Outspoken Nigerian Bishop Says He Is ‘Fine’ Amid Reports He Was Called in for Questioning by State Police

Bishop Matthew Hassan Kukah spoke with CNA via a Jan. 11 email.

Bishop Matthew Hassan Kukah of Sokoto addresses a dinner of ADF International, with the theme ‘The Crisis of Religious Freedom in Nigeria,’ at the 2021 International Religious Freedom Summit in Washington, D.C.
Bishop Matthew Hassan Kukah of Sokoto addresses a dinner of ADF International, with the theme ‘The Crisis of Religious Freedom in Nigeria,’ at the 2021 International Religious Freedom Summit in Washington, D.C. (photo: International Religious Freedom Summit 2021 / International Religious Freedom Summit 2021)

Following Nigerian media reports over the weekend that a Catholic bishop had been summoned for questioning by a state security agency, the bishop in question says he is “fine” and that “the matter [has] actually passed.” 

Bishop Matthew Hassan Kukah told CNA in a Jan. 11 email, “For now, [I] am very fine and have been in my village for a week now.”

Bishop Kukah, who leads the Sokoto Diocese in Nigeria’s northwestern corner, criticized Nigeria’s government for complicity in the face of kidnappings and other persecution of the country’s Christians in a 2021 Christmas message. 

Reports surfaced in Nigerian media last weekend that the State Security Service (SSS), a federal secret police force, reportedly took notice of Bishop Kukah’s remarks and ordered him to present himself for questioning, according to an unnamed source cited by People’s Gazette. 

Bishop Kukah’s email to CNA comes amid a number of Nigerian media reports from Monday, which reported that Bishop Kukah has yet to receive any communication from the SSS, citing a Sokoto diocesan spokesperson. CNA asked Bishop Kukah for clarification on this point and is awaiting a response. 

Bishop Kukah said in his original email, “The matter had actually passed but now we are handling the matter through other channels,” but he did not elaborate. 

In his Christmas message, Bishop Kukah said the Nigerian government, led by President Muhammadu Buhari, seems to have left the fate of Nigerians in the hands of “evil men.”

Bishop Kukah decried the fact that more than 100 girls abducted by the radical Islamist group Boko Haram have yet to be found, as well as “hundreds of other children whose captures were less dramatic,” ACI Africa, CNA’s news partner, reported Dec. 28. 

“Now, we are fully in the grip of evil. Today, a feeling of vindication only saddens me, as I have watched the north break into a cacophony of quarrelsome blame games over our tragic situation,” Bishop Kukah wrote. 

He continued, “A catalogue of unprecedented cruelty has been unleashed on innocent citizens across the northern states. In their sleep, on their farmlands, in their markets, or even on the highway, innocent citizens have been mowed down and turned into burnt offerings to gods of evil.”

In Nigeria as a whole, at least 60,000 Christians have been killed in the past two decades. An estimated 3,462 Christians were killed in Nigeria in the first 200 days of 2021, or 17 per day, according to a new study.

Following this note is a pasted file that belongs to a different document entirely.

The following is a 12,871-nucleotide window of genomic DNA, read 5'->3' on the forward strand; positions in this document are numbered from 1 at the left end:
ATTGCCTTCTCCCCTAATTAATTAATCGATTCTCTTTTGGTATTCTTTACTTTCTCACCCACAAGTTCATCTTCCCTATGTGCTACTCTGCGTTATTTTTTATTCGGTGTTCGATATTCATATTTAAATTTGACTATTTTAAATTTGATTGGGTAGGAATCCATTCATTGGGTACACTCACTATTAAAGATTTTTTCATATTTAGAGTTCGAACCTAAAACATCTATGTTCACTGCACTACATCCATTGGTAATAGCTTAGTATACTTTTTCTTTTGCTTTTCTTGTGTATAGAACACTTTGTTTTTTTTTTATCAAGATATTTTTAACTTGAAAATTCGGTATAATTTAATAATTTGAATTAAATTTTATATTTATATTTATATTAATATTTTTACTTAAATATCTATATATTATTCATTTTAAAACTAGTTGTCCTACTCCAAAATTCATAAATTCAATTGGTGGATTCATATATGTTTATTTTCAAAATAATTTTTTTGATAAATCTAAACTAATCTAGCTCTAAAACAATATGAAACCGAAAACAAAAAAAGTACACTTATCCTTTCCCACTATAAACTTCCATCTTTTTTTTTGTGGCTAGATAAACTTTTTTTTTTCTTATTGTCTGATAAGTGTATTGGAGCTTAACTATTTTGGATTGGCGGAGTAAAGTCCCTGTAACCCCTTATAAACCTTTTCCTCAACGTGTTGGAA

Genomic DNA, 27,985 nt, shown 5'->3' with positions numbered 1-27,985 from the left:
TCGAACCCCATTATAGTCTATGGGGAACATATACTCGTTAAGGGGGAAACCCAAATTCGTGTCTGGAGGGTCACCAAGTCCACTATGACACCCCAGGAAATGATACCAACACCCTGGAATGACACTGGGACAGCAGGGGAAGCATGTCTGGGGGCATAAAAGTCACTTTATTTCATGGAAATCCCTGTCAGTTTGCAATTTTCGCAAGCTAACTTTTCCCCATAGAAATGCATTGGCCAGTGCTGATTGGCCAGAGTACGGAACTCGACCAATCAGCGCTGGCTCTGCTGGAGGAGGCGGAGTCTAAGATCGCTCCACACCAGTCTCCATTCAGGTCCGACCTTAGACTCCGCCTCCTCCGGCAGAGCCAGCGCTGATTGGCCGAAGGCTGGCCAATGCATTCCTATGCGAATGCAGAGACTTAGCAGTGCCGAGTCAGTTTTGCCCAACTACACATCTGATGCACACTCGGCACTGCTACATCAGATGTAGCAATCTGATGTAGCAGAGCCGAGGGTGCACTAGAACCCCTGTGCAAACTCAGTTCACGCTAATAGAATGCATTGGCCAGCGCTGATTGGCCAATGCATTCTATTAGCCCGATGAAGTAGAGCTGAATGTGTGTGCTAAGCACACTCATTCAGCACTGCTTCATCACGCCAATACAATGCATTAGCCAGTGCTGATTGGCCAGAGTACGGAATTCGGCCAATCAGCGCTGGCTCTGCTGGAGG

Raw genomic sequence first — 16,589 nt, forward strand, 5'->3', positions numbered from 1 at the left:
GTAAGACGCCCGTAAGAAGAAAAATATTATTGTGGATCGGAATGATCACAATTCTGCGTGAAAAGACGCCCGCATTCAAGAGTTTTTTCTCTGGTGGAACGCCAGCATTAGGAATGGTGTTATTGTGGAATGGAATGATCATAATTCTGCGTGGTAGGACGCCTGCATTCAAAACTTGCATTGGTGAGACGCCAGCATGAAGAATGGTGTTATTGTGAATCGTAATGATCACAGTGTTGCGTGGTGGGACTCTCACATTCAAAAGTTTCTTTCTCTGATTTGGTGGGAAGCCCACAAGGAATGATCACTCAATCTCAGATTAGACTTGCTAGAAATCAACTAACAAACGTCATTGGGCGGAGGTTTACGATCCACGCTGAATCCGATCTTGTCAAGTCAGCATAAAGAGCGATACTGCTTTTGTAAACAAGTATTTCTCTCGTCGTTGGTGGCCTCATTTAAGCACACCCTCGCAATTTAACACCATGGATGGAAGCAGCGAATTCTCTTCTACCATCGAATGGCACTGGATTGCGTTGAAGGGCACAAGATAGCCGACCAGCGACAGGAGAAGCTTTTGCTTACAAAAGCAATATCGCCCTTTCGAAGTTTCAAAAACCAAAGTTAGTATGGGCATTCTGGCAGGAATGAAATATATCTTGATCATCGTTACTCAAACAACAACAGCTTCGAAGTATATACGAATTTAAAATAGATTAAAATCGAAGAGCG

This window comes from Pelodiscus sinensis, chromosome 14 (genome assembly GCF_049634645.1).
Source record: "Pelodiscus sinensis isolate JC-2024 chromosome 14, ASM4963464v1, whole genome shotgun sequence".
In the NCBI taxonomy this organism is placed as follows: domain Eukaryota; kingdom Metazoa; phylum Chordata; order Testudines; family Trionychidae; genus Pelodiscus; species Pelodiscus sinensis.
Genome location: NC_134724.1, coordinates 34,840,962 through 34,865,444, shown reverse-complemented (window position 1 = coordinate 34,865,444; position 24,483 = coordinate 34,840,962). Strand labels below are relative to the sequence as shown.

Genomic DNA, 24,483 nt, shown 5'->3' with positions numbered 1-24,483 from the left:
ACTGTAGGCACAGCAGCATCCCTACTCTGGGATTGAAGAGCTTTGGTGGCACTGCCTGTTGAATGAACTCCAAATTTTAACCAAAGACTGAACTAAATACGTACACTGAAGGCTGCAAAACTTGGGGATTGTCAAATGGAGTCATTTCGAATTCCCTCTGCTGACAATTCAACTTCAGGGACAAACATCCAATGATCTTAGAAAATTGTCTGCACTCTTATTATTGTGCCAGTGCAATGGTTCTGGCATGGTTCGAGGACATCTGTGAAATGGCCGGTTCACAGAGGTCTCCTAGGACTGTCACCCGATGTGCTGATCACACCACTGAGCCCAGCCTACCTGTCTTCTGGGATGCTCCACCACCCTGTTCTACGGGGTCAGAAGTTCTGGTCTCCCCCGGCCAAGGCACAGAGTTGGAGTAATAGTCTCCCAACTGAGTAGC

Nigeria is Africa‘s most populous nation, and the demographics overall are almost evenly split between Christians and Muslims. Nigeria’s Christians, especially in the northern part of the country, have for the past several decades been subjected to brutal property destruction, killings and kidnappings, often at the hands of Islamist extremist groups.

Part of the problem, Nigerian Christians have told CNA, is that the Muslim-controlled government has largely responded slowly, inadequately or not at all to the problem of Christian persecution.

Fulani herdsmen, most of whom are Muslim, have been responsible for the most killings, as of late, having murdered an estimated 1,909 Christians in the first 200 days of 2021.

“The silence of the federal government only feeds the ugly beast of complicity in the deeds of these evil people who have suspended the future of entire generations  of our children,” Bishop Kukah wrote in his Christmas message. 

“Every day, we hear of failure of intelligence, yet those experts who provide intelligence claim that they have always done their duty diligently and efficiently. Does the president of the Federal Republic of Nigeria not believe that he owes parents and citizens answers as to where our children are and when they are coming home? Does the president of Nigeria not owe us an explanation and answers as to when the abductions, kidnappings, brutality, senseless and endless massacres of our citizens will end?”

In February 2020, Bishop Kukah celebrated Mass for the funeral of Michael Nnadi, an 18-year-old seminarian who was kidnapped, held for ransom and killed by Muslim gunmen. According to one of his kidnappers, Nnadi was not afraid to proclaim his Catholic faith to them and would not stop telling the kidnappers that they needed to repent of their evil ways.

During Nnadi’s funeral, Bishop Kukah decried the insecurity and violence that has taken place under Buhari and expressed the hope that Michael’s death would become a turning point for Christian persecution there.

He said he hopes Nnadi’s example, and his martyrdom, will inspire an army of young people to follow in his footsteps. 

Bishop Kukah said at the time: “We will march on with the cross of Christ entrusted to us, not in agony or pain, because our salvation lies in your cross. We have no vengeance or bitterness in our hearts. We have no drop of sorrow inside us. We are honored that our son has been summoned to receive the crown of martyrdom at the infancy of his journey to the priesthood.”